Beanbags or Rubber Bullets: Rubber bullets are essentially 12 gauge slugs made of various densities of rubber or polymer. They are designed to be fired by a 12-gauge shotgun.
Rubber bullets have significant problems in police use. They are commonly used only for crowd control, but even so, the optics of police firing shotguns directly at crowds are terrible. Precise targeting is absolutely vital to avoid seriously wounding or killing people, but such projectiles have limited range and mediocre accuracy at best.
Beanbag rounds are small fabric bags filled with a medium that will hopefully transfer impact force to the body without excessive damage. They are also commonly fired from a 12-gauge shotgun.
Beanbag rounds have even greater range and accuracy limitations than rubber bullets. As the range increases, any effect on the target greatly decreases, but shooting too closely can actually kill people. However, neither type of projectile is a reliable man-stopper.
No police officer can afford to have a shotgun loaded with “less-lethal” ammunition. When engaged in a hot situation, there is no time to unload the live ammunition to make a switch with “less-lethal” rounds. Smart police officers employ these munitions with the backup of other officers armed with firearms in case the less-lethal methods fail and things escalate.
Perhaps the best example of the lack of effectiveness of such things is a 1997 standoff between Seattle Police and a man armed with a Katana. The standoff lasted ten hours, and the man was hit multiple times by less-lethal rounds, many of which appeared to hurt him, but never did they disarm him or force him to surrender. He was finally stopped by police overwhelming him with fire hoses and pinning him with an extension ladder and poles. At all times, he was covered by officers with firearms.
Obviously, these options aren’t available to the armed citizen.
Chemical Sprays: Pepper sprays, even the stronger varieties available to the police, are iffy performers. They tend to work well under SPOIT conditions, but otherwise, not so much. Police officers know that all too often they leave everyone–officer and bad guy alike–eye-watering, sniffling and sneezing, but otherwise still in the fight. They are seriously range limited, their stream may be diverted by nothing fancier than a hand–I’ve seen just that–and some people are virtually immune to the effects.
These sprays are often marketed as an effective alternative to firearms. Anyone buying that spin is actually betting lives, including theirs, on the manufacturer’s good intentions. Imagine how well pepper spray would have worked on an enraged, charging Michael Brown, desperate to escape after committing a strong-armed robbery. Imagine how well it would work on a rapist determined to have his way.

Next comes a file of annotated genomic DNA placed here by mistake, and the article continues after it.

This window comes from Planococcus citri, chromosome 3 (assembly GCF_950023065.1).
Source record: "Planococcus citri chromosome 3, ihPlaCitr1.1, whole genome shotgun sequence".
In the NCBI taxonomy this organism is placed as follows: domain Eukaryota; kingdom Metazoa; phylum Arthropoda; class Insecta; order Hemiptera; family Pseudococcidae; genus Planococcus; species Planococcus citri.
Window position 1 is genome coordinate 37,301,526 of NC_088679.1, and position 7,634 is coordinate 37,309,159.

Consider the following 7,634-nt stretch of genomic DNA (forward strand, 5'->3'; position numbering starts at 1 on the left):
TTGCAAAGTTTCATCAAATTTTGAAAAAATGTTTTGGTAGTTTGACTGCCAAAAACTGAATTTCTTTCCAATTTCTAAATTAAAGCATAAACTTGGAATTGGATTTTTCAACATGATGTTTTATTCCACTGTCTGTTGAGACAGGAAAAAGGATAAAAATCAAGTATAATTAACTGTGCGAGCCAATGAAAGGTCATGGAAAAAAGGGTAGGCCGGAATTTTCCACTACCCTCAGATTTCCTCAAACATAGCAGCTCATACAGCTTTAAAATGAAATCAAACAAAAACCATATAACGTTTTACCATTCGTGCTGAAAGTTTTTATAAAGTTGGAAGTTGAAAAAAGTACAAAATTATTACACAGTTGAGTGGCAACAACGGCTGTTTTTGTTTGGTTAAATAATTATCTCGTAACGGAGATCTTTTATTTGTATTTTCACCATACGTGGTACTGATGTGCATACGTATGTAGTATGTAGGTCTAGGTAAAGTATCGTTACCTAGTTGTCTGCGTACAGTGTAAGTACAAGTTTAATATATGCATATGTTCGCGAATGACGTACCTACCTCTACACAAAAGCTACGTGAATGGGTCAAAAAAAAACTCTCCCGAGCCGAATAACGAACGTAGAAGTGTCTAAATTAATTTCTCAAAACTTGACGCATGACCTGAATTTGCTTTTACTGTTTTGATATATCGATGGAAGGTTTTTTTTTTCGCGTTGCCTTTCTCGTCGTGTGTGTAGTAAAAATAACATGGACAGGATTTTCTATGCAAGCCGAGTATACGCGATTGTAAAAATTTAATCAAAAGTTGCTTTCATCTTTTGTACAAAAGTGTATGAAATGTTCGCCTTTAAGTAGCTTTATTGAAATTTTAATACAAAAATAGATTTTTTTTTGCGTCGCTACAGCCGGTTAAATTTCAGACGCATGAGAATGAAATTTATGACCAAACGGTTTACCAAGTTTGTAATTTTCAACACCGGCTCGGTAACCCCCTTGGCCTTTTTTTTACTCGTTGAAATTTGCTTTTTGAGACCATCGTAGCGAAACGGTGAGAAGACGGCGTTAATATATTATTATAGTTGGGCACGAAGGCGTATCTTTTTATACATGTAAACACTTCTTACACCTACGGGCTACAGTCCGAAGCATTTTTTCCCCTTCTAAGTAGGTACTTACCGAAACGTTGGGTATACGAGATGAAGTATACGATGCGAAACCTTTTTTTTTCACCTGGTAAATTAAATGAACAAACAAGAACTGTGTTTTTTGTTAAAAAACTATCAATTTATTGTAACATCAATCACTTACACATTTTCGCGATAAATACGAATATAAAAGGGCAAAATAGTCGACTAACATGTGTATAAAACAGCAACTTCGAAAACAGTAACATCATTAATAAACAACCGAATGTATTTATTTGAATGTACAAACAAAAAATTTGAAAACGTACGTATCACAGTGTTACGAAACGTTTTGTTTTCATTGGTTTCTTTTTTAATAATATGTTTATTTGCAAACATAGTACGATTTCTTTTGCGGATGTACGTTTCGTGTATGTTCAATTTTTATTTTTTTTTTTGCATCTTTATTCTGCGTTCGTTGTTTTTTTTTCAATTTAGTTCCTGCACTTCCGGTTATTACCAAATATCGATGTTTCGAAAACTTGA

TASERs: TASERs certainly have their applications, but as with beanbags, officers tend to employ Tasers in situations where backup officers with firearms are available in case the Taser doesn’t work. Tasers impart a high-voltage, low-amperage electric shock by means of two barbs connected to wires. A charge fires the barbs, and unless both barbs embed solidly in the skin, there will be no charge imparted.
TASERs are seriously range-limited, and are best fired only at close, stationary targets with exposed skin or only light clothing. Thick clothing can easily defeat taser barbs. TASERs also have an unenviable record of killing people. A Google search will reveal many cases of Tasers having little or no effect. Even in SPOIT conditions, some police officers are minimally affected.
A charging, drug-affected 6’4” 300 pound attacker would present a poor target for a TASER, and a miss, a lack of complete barb penetration or conduction, or a lack of immediate effect, would leave an officer with insufficient time to employ their firearm in a way that could possibly stop the attacker before they could get their hands on the officer.
Even if an armed citizen were carrying a TASER, it’s unlikely they’d be carrying it where it could be immediately employed in the face of an aggressive charge, and if a TASER were their only weapon, and it failed, the results would be tragic when the attacker processed the failed taser attempt.
“Less-than-lethal” weapons have their place, but that place is limited in many ways. If the probable circumstances in the Michael Brown case are proved true, Officer Wilson, having been attacked and injured by Brown was, from that moment, trying to arrest a man that just committed a violent felony by attacking a police officer, even if Wilson was unaware of Brown’s robbery. The moment Brown charged Wilson, any obligation to use less-lethal force vanished and Wilson had no choice.
The same would be true for any similarly-attacked citizen.